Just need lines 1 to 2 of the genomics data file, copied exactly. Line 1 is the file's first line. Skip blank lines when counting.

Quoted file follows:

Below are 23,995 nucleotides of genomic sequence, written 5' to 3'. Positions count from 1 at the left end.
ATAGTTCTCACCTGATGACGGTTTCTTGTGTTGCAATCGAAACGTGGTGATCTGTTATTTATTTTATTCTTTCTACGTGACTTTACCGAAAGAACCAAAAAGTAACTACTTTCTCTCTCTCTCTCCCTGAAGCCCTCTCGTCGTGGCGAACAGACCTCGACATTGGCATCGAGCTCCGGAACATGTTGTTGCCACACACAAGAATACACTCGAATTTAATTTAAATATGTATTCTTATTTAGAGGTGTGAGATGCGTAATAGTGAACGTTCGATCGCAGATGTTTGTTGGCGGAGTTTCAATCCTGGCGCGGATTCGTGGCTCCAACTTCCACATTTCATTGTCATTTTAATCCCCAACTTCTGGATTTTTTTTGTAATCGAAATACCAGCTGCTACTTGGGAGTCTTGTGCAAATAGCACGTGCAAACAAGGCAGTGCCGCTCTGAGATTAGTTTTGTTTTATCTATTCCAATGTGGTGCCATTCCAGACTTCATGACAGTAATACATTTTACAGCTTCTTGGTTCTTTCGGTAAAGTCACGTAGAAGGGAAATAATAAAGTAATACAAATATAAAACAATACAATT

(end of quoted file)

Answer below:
Below are 23,995 nucleotides of genomic sequence, written 5' to 3'. Positions count from 1 at the left end.
ATAGTTCTCACCTGATGACGGTTTCTTGTGTTGCAATCGAAACGTGGTGATCTGTTATTTATTTTATTCTTTCTACGTGACTTTACCGAAAGAACCAAAAAGTAACTACTTTCTCTCTCTCTCTCCCTGAAGCCCTCTCGTCGTGGCGAACAGACCTCGACATTGGCATCGAGCTCCGGAACATGTTGTTGCCACACACAAGAATACACTCGAATTTAATTTAAATATGTATTCTTATTTAGAGGTGTGAGATGCGTAATAGTGAACGTTCGATCGCAGATGTTTGTTGGCGGAGTTTCAATCCTGGCGCGGATTCGTGGCTCCAACTTCCACATTTCATTGTCATTTTAATCCCCAACTTCTGGATTTTTTTTGTAATCGAAATACCAGCTGCTACTTGGGAGTCTTGTGCAAATAGCACGTGCAAACAAGGCAGTGCCGCTCTGAGATTAGTTTTGTTTTATCTATTCCAATGTGGTGCCATTCCAGACTTCATGACAGTAATACATTTTACAGCTTCTTGGTTCTTTCGGTAAAGTCACGTAGAAGGGAAATAATAAAGTAATACAAATATAAAACAATACAATT